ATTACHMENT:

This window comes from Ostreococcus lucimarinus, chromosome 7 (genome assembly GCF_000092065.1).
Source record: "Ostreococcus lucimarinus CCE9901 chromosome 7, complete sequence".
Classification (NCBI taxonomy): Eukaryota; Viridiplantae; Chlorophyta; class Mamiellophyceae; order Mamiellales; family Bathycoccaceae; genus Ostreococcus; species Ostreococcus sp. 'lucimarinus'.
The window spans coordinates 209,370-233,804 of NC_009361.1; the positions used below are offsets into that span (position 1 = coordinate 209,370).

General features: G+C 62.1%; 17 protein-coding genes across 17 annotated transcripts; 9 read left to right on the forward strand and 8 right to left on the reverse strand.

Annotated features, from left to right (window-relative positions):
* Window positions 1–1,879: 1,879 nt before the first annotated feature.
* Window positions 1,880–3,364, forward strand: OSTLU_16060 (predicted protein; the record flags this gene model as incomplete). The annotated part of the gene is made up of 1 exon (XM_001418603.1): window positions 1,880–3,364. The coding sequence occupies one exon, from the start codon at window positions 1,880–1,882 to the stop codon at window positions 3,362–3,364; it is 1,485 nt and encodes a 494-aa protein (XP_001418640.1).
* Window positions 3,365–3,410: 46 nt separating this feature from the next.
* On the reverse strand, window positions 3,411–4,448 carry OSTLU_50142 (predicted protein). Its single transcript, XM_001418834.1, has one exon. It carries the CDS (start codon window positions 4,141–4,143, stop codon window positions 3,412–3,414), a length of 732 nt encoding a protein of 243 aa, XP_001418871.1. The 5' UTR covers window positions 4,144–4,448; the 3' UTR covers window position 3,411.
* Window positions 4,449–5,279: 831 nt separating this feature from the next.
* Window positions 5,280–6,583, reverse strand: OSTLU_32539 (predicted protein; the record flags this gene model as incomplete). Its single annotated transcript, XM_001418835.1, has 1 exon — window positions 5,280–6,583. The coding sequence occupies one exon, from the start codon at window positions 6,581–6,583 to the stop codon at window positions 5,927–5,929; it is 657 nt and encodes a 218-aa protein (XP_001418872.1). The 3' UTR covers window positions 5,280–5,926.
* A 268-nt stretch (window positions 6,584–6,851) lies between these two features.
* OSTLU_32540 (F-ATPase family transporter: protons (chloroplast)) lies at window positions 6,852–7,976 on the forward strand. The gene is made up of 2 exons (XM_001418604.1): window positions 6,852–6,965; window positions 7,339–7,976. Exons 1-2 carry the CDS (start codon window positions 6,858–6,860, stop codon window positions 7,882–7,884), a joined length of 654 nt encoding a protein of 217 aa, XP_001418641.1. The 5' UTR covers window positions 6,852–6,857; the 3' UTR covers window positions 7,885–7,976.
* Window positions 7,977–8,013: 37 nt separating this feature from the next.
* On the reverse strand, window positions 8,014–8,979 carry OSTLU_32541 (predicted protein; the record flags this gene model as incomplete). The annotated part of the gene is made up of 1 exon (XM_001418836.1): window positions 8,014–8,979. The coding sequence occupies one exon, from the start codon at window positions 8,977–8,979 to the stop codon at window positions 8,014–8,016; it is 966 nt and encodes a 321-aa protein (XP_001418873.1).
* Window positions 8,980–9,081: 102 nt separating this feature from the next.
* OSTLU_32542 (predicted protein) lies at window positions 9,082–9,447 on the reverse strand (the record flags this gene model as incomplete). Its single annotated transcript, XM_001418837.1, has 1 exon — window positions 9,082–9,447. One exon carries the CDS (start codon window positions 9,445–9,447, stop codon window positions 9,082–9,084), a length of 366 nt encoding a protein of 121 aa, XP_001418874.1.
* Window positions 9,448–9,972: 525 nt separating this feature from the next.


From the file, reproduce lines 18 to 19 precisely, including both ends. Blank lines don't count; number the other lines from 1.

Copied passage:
* OSTLU_32542 (predicted protein) lies at window positions 9,082–9,447 on the reverse strand (the record flags this gene model as incomplete). Its single annotated transcript, XM_001418837.1, has 1 exon — window positions 9,082–9,447. One exon carries the CDS (start codon window positions 9,445–9,447, stop codon window positions 9,082–9,084), a length of 366 nt encoding a protein of 121 aa, XP_001418874.1.
* Window positions 9,448–9,972: 525 nt separating this feature from the next.